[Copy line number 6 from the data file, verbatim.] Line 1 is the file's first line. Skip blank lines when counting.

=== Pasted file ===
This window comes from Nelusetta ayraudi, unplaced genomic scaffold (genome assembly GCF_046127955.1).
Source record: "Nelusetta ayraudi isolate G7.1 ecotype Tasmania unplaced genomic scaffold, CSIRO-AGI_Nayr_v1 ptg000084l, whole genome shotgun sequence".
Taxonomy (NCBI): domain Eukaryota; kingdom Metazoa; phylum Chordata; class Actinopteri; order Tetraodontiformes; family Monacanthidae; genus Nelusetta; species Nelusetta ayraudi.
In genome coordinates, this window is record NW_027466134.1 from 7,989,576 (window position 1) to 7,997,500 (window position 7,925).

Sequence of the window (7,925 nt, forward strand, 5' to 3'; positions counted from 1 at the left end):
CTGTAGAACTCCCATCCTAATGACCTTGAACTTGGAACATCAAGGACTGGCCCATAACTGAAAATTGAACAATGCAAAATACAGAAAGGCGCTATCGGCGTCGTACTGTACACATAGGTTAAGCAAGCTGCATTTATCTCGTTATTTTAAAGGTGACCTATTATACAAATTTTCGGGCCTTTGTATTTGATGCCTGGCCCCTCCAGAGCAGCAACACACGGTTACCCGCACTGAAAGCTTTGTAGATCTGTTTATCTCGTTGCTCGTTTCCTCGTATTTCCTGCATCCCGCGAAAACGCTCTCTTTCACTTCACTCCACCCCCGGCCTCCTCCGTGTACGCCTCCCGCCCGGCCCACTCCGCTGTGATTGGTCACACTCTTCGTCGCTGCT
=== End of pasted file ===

CTGTAGAACTCCCATCCTAATGACCTTGAACTTGGAACATCAAGGACTGGCCCATAACTGAAAATTGAACAATGCAAAATACAGAAAGGCGCTATCGGCGTCGTACTGTACACATAGGTTAAGCAAGCTGCATTTATCTCGTTATTTTAAAGGTGACCTATTATACAAATTTTCGGGCCTTTGTATTTGATGCCTGGCCCCTCCAGAGCAGCAACACACGGTTACCCGCACTGAAAGCTTTGTAGATCTGTTTATCTCGTTGCTCGTTTCCTCGTATTTCCTGCATCCCGCGAAAACGCTCTCTTTCACTTCACTCCACCCCCGGCCTCCTCCGTGTACGCCTCCCGCCCGGCCCACTCCGCTGTGATTGGTCACACTCTTCGTCGCTGCT